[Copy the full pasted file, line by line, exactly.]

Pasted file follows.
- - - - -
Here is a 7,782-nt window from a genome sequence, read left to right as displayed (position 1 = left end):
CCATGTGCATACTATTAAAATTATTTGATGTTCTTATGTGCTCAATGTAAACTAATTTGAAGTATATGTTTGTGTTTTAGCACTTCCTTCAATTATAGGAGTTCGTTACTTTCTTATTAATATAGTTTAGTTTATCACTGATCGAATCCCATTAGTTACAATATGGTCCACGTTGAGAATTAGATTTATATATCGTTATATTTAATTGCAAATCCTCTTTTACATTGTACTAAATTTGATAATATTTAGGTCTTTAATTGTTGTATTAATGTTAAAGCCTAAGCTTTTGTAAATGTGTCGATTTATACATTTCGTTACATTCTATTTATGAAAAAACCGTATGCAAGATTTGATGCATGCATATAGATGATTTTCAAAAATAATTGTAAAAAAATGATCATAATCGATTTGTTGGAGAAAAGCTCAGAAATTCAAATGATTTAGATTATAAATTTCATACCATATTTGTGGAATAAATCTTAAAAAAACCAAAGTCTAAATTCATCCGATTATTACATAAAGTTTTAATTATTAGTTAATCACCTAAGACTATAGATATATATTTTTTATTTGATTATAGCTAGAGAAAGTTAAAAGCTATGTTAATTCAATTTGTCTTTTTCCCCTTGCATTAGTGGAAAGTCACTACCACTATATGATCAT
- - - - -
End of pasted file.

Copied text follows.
Here is a 7,782-nt window from a genome sequence, read left to right as displayed (position 1 = left end):
CCATGTGCATACTATTAAAATTATTTGATGTTCTTATGTGCTCAATGTAAACTAATTTGAAGTATATGTTTGTGTTTTAGCACTTCCTTCAATTATAGGAGTTCGTTACTTTCTTATTAATATAGTTTAGTTTATCACTGATCGAATCCCATTAGTTACAATATGGTCCACGTTGAGAATTAGATTTATATATCGTTATATTTAATTGCAAATCCTCTTTTACATTGTACTAAATTTGATAATATTTAGGTCTTTAATTGTTGTATTAATGTTAAAGCCTAAGCTTTTGTAAATGTGTCGATTTATACATTTCGTTACATTCTATTTATGAAAAAACCGTATGCAAGATTTGATGCATGCATATAGATGATTTTCAAAAATAATTGTAAAAAAATGATCATAATCGATTTGTTGGAGAAAAGCTCAGAAATTCAAATGATTTAGATTATAAATTTCATACCATATTTGTGGAATAAATCTTAAAAAAACCAAAGTCTAAATTCATCCGATTATTACATAAAGTTTTAATTATTAGTTAATCACCTAAGACTATAGATATATATTTTTTATTTGATTATAGCTAGAGAAAGTTAAAAGCTATGTTAATTCAATTTGTCTTTTTCCCCTTGCATTAGTGGAAAGTCACTACCACTATATGATCAT